Schweser hit me with a WACC problem where they gave me the following Cost of equity is estimated to be 13.5% if the company issues new common stock. Cost of retained earnings is estimated to be 12%. I got it wrong because I used 13.5 as cost of equity and they said I should have used 12% Its a bit sneaky. Has anyone else seen the equity component given this way?

I haven’t seen this before, but at first glance I would probably go with 12%, only cause it says the cost of equity is 13.5% if the company issues NEW common stock. WACC reflects the current capital structure, so the cost of issuing new equity isn’t relevant. Although cost of retained earnings would make me scratch my head a bit cause R/E is only one component of equity …

It sounds like a special problem to me; one that requires knowledge of the question and background info. My first thought would be cost of retained earnings would be based on a historical WACC (you used a mix of debt + equity to generate those earnings in the past) where as the cost of equity would be based only on equity cost of capital and probably be forward looking

Well, they just gave a list and these where the only two related to equity and no other background information.

Umm, this has relation to other material. Pecking order theory i guess. Any company would first prefer to use retained earnings, then debt and last choice would be equity. :slight_smile: sneaky but interesting.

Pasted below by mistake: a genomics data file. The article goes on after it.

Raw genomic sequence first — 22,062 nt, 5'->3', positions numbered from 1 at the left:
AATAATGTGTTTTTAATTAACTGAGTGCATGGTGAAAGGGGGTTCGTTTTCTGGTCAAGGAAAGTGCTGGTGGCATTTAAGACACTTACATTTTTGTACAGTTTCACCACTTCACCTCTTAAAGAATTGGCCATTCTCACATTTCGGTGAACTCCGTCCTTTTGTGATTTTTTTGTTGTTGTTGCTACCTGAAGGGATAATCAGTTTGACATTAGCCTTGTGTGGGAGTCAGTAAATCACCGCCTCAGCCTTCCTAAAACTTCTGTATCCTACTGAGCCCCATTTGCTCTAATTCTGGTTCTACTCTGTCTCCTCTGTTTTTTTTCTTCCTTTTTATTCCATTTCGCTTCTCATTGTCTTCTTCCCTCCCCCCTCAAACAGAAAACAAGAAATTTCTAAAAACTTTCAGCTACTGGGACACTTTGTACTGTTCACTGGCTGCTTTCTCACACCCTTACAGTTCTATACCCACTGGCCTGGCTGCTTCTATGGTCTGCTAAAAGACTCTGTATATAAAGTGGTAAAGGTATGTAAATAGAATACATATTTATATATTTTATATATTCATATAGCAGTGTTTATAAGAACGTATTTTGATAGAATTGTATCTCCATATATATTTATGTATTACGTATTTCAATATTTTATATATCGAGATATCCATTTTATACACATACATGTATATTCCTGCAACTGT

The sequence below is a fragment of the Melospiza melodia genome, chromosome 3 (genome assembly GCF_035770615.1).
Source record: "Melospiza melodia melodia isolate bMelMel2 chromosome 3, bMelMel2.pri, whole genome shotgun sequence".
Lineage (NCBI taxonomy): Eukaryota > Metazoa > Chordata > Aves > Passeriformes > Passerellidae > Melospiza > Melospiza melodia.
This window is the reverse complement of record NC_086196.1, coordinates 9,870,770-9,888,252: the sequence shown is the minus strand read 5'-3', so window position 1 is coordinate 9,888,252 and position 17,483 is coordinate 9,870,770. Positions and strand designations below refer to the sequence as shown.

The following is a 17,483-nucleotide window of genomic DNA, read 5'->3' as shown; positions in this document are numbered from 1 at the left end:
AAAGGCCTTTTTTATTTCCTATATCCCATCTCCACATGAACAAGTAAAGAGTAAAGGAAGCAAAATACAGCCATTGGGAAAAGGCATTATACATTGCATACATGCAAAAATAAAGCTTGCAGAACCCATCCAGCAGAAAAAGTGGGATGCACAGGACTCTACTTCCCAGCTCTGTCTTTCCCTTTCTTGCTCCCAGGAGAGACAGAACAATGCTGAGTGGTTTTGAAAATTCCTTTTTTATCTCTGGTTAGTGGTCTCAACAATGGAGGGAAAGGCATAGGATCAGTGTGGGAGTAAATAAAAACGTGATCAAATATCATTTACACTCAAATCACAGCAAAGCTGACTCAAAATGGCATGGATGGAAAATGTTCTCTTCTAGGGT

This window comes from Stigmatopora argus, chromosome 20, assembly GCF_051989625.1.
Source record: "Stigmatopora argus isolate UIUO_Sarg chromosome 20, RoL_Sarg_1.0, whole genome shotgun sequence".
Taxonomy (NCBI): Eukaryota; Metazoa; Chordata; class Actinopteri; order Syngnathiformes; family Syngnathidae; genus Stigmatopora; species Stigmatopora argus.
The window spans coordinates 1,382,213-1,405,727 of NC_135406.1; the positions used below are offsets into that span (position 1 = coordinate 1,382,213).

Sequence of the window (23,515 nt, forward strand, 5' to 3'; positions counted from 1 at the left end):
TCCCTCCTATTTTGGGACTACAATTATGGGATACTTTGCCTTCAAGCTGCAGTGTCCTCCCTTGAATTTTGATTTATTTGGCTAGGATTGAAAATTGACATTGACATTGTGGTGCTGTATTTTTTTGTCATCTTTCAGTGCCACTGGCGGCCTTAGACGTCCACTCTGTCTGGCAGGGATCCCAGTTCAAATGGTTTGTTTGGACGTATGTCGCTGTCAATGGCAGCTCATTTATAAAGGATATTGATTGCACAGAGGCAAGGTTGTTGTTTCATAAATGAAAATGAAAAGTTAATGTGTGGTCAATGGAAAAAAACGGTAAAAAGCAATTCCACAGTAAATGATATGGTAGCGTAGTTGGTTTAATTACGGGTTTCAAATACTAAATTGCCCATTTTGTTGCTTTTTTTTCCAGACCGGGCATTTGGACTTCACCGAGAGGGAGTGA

My best guess is that this would be a question concerning residual dividend policy. And accordingly, the idea is to fund the equity portion of your upcoming capital budget with the help of retained earning to the greatest extent possible, and what remains is distributed to shareholders. The idea is that when you issue new equity, there are floatation costs involved and therefore, funding your project from internally generated funds is cheaper. I’m not sure about this.

If I remember correctly from level 1 WACC is calculated on the “Marginal Cost of Capital” which would be the 13.5 so I’d disagree with schweser on this one. In either case, there isn’t a single case in the CFAI curriculum where this happens, sounds like a left over question from a time that this was actually included in the curriculum. That’s one problem with Schweser/Stalla,I was just doing some PassMaster problems and for the term structure reading, they threw some bootstrapping questions which are not tested (Level I)

Schweser is correct. If the firm has enough money in RE to fund the project, the cost of equity is the internal cost (cost of RE). If the firm requires to issue stock this is externally generated and raises the cost of equity because of the issue costs. Just pay close attention to how much the firm needs to raise (in equity that is), and use the cost of internally generated equity (cheaper) if they have enough. If they need to issue stock, then use the higher amount (cost of equity after issuing stock).